I cannot say that I remember THE LEAD from back in the day but hey, better late than never. Anders Ekdahl ©2018
When the band came into creation what was the main purpose for it?
-To get these punk songs about Jesus that we were writing back in 1984 in front of people. Not many were doing it and no message was more important in our eyes.
How hard is it to come up with a sound that is all yours? What bits’n’pieces do you pick up from other stuff to make it your sound?
-For me, I love loud and heavy guitars paired with challenging rhythms – at times in the past just very fast rhythms – and catchy song structures.
I have no idea what kind of creative process you guys go through but how hard is it to record and release new songs?
-Our new EP was seven years in the making, so yes it’s hard. Hardest aspects are getting everybody into one room at the same time as well as knowing when you’re done.
Today technology allows you to record at home and release your music digitally. But in doing so is there a risk that you release only single songs because that is what is demanded to stay atop and therefore you end up killing the album for example?
-True enough. Although I think EPs are what we prefer. Looking at when we were first together from 1984 to 1991, we put out four EPs and only two full-length albums. One of them was a tape, actually. If we had decided to make this last one an LP, we’d probably need another seven years to finish it.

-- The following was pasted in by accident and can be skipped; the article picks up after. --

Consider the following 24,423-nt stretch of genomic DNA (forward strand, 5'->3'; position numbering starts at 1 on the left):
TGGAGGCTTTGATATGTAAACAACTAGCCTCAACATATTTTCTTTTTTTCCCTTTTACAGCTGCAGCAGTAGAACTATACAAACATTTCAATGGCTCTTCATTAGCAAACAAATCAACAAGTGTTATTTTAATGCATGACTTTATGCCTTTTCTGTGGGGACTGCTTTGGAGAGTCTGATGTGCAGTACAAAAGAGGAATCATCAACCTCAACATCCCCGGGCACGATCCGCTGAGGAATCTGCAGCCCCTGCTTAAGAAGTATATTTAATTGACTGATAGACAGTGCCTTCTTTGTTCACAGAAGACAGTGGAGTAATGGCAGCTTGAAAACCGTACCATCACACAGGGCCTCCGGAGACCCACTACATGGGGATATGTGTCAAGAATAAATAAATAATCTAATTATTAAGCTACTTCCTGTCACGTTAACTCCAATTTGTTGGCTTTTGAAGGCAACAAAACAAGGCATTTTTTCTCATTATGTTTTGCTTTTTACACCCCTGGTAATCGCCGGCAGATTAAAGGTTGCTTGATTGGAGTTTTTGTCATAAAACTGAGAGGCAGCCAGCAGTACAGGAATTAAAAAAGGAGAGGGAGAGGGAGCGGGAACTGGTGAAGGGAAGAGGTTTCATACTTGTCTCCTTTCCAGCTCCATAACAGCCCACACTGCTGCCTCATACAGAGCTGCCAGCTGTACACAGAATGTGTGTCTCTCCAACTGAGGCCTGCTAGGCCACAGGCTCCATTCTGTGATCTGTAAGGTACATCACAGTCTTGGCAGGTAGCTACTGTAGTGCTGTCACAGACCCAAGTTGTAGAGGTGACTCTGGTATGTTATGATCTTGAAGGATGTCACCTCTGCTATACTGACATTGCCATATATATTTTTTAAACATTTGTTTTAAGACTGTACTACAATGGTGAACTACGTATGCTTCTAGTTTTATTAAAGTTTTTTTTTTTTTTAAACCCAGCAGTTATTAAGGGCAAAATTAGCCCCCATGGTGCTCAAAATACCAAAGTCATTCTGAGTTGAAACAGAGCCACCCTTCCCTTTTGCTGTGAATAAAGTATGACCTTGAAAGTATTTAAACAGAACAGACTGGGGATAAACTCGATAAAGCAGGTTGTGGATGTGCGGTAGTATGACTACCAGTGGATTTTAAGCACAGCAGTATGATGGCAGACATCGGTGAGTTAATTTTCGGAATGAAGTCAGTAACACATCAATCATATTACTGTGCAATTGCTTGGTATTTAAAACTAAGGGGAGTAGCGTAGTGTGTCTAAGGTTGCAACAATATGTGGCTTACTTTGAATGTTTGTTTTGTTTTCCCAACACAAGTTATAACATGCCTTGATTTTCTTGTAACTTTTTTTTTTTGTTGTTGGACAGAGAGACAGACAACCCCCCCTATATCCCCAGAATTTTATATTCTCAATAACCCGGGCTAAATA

I for one feel that the change in how people listen to music today, by downloading it and expecting to get it for free, will kill music as we know it. What kind of future is there for music?
-I’m open minded to technology. I’m glad to be able to stream everything and buy only what I really want to buy. Having said that, the artist will need to emphasize live performance to make a living and make his fans feel real, real special.
What kind of responses do you get to your music? What has been the thing that has gotten the most attention?
-In the mid-80s it was that we were Christian punk and hardcore when few were doing it.
We live in a world where there are no real distances between people communicating anymore. What has been the most surprising contact so far?
-Nothing really stands out.
Does playing in a band make you feel like you are a part of a greater community? What has music brought with it that you would have otherwise missed out on?
-I feel less a sense of community now than when we were active on the 80s. But doing this has brought us into contact with lots of great people and long-distance friendships that have lasted to this day.
What is the live scene like for you? Do you feel that playing live helps building a bigger following?
-We haven’t played live since 1990. I’m sure we’d do okay in churches if we decided to do so again. On the secular side, Churchill’s is still the hub for cool live shows.
What plans do you have for the future?
-Finish working on the vinyl release of the EP. Then one day at a time.